Of all the absurd commentary attacking Representative Miller, however, none can rival the self-righteous silliness of Illinois Governor J.B. Pritzker, a Democrat, who called the remarks “unfathomable.” He went on to explain himself thusly: “Let me be clear: Hitler got nothing right. This reprehensible rhetoric has no place in our politics.” Wow. That’s quite a ridiculous statement even for an American politician. Hitler got nothing right? So, if someone quoted Hitler as believing that the earth revolves around the sun, we should insist like a latter-day Ptolemy that the solar system is geocentric? Of course, that example is not quite fair, because to quote Hitler about astronomy would make no sense when there are so many more qualified and eminent thinkers to rely on. But when it comes to manipulating an audience and deceiving the youth of a country, who better than one of history’s most despicable and ruthless leaders? To quote Hitler in this narrow manner is a far clearer and more riveting way to convey an important truth than quoting just about anyone else, just as quoting Stalin on genocide during my Senate hearing was a more jarring and edifying way to express the horror and banality of mass murder.
I understand the universal loathing for Hitler (and Stalin), but this unwillingness to have any objectivity and to demand (as Senator Tammy Duckworth did) an elected official’s resignation because of appropriately quoting such a vile creature is absurd. Shall we shut down our nationwide Interstate highway system just because Eisenhower was inspired to support that system of roadways after seeing Germany’s massive construction of the Autobahn system during the Nazi period? Shall we ban Volkswagens from those same highways because the Volkswagen was a huge propaganda success for Hitler? Shall we again outlaw homosexual relationships because some of Hitler’s earliest and most violent followers were gay? Or perhaps, we should start treating animals cruelly and ban PETA since Hitler hated hunting animals and the Nazi regime was quite enlightened when it came to protecting animal rights? Did they really get nothing right?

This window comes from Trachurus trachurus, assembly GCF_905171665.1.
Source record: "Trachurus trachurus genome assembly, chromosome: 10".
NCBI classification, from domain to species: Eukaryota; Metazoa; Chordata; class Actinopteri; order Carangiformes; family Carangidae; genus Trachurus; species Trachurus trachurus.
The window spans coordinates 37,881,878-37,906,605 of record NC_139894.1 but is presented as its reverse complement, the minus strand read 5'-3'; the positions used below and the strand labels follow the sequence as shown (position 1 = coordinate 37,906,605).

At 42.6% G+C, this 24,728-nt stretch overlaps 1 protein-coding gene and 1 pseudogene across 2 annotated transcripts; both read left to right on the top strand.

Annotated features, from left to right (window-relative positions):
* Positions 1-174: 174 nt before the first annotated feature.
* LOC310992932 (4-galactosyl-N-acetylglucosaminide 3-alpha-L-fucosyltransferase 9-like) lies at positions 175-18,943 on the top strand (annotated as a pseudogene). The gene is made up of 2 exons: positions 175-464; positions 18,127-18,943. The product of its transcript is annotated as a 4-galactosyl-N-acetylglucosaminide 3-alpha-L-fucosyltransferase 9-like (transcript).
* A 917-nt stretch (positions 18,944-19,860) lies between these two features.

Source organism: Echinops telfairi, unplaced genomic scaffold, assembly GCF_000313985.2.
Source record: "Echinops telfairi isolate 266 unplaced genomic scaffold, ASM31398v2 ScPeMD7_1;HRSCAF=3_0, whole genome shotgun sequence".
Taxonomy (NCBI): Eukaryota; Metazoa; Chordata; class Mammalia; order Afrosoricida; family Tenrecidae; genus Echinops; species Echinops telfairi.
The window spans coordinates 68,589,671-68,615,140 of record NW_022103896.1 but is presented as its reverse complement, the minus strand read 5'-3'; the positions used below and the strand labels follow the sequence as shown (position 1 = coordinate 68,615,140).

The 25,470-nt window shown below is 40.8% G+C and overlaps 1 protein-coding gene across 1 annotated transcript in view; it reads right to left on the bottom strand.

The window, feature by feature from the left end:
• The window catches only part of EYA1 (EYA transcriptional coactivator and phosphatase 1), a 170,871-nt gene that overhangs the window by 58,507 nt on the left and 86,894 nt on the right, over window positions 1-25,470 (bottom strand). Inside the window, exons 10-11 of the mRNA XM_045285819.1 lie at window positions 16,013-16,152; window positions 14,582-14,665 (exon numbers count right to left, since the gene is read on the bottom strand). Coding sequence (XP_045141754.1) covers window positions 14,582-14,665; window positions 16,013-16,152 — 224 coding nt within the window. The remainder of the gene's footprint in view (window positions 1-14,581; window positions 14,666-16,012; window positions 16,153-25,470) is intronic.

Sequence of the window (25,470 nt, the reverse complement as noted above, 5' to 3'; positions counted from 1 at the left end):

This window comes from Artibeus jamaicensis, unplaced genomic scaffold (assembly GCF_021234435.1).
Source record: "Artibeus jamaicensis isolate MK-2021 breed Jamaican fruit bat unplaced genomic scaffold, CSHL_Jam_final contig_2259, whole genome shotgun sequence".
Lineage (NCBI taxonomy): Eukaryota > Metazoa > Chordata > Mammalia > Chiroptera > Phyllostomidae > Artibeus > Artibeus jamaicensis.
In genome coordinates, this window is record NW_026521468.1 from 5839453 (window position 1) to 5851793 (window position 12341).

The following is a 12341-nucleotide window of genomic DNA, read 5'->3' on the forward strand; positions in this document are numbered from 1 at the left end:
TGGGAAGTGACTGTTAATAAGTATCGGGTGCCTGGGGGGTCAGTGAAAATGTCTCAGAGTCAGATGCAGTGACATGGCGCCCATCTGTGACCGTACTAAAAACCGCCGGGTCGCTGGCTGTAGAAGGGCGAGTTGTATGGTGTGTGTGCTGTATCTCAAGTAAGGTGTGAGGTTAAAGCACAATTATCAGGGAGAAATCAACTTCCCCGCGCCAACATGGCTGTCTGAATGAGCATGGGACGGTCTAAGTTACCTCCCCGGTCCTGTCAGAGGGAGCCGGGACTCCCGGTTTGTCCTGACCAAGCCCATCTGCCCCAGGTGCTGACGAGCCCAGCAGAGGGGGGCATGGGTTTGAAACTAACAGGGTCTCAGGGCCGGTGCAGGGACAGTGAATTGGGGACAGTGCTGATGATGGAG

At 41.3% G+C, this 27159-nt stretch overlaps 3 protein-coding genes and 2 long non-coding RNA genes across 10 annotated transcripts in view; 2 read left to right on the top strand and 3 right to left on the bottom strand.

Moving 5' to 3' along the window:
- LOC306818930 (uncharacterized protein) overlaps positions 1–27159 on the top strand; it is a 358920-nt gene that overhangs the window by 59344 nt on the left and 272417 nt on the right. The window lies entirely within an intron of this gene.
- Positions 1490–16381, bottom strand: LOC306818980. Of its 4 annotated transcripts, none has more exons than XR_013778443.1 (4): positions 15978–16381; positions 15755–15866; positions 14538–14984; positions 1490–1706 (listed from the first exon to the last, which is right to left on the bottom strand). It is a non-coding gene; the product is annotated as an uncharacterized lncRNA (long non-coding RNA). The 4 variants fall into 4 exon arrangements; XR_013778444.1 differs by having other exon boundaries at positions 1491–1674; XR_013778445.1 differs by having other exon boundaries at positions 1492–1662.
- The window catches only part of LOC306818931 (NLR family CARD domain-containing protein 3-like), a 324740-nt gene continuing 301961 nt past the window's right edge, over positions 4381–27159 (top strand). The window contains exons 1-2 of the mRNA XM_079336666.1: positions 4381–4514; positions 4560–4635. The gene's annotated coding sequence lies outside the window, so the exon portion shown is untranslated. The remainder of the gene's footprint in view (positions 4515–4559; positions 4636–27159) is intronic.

This entire sordid episode by Democrats and Republicans to get on the bandwagon to pummel Representative Miller reminds me of the now-long-forgotten outrage, initiated on the Right, but echoed almost immediately on the Left, back in 2001 when the liberal comedian Bill Maher had the effrontery to question former President George W. Bush’s ridiculous assertion that the 2001 terrorists were cowards. One can plausibly argue that the acts themselves were cowardly since civilians were targeted, and certainly the acts themselves were evil and unjustifiable, but describing 19 men who willingly gave up their lives for what they pathetically thought was a higher cause as cowards was and remains silly. But Maher then, like Miller now, had to retract a truth in order to keep the guardians of political correctness at bay. This is too bad and sadly distracting from the points that Maher in 2001 and Miller today were trying to make. Someday, Americans may grow up and be able to assess matters in a mature and unbiased manner, but that day is nowhere to be seen on the horizon.
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The featured image is the official portrait of Representative Mary Miller, and is in the public domain, courtesy of Wikimedia Commons.